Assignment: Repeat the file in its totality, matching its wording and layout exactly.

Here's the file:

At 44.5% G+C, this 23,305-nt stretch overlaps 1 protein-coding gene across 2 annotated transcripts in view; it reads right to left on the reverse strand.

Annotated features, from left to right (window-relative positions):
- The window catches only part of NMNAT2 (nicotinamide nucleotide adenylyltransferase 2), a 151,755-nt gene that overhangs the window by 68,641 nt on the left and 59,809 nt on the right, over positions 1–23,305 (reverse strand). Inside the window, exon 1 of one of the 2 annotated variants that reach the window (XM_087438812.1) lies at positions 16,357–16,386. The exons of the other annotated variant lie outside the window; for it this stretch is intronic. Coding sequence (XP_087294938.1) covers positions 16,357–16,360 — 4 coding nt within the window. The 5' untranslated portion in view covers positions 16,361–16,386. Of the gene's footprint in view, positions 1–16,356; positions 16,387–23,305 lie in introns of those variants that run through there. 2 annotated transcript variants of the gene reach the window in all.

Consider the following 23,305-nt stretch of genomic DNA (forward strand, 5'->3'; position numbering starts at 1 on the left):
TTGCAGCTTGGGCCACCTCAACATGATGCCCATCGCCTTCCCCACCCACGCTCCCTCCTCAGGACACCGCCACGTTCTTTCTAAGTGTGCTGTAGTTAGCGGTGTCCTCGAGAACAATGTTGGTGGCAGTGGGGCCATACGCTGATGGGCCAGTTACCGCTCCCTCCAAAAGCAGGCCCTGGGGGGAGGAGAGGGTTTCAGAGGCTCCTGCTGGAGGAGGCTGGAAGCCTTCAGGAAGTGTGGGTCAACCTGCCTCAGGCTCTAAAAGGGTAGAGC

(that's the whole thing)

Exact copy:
At 44.5% G+C, this 23,305-nt stretch overlaps 1 protein-coding gene across 2 annotated transcripts in view; it reads right to left on the reverse strand.

Annotated features, from left to right (window-relative positions):
- The window catches only part of NMNAT2 (nicotinamide nucleotide adenylyltransferase 2), a 151,755-nt gene that overhangs the window by 68,641 nt on the left and 59,809 nt on the right, over positions 1–23,305 (reverse strand). Inside the window, exon 1 of one of the 2 annotated variants that reach the window (XM_087438812.1) lies at positions 16,357–16,386. The exons of the other annotated variant lie outside the window; for it this stretch is intronic. Coding sequence (XP_087294938.1) covers positions 16,357–16,360 — 4 coding nt within the window. The 5' untranslated portion in view covers positions 16,361–16,386. Of the gene's footprint in view, positions 1–16,356; positions 16,387–23,305 lie in introns of those variants that run through there. 2 annotated transcript variants of the gene reach the window in all.

Consider the following 23,305-nt stretch of genomic DNA (forward strand, 5'->3'; position numbering starts at 1 on the left):
TTGCAGCTTGGGCCACCTCAACATGATGCCCATCGCCTTCCCCACCCACGCTCCCTCCTCAGGACACCGCCACGTTCTTTCTAAGTGTGCTGTAGTTAGCGGTGTCCTCGAGAACAATGTTGGTGGCAGTGGGGCCATACGCTGATGGGCCAGTTACCGCTCCCTCCAAAAGCAGGCCCTGGGGGGAGGAGAGGGTTTCAGAGGCTCCTGCTGGAGGAGGCTGGAAGCCTTCAGGAAGTGTGGGTCAACCTGCCTCAGGCTCTAAAAGGGTAGAGC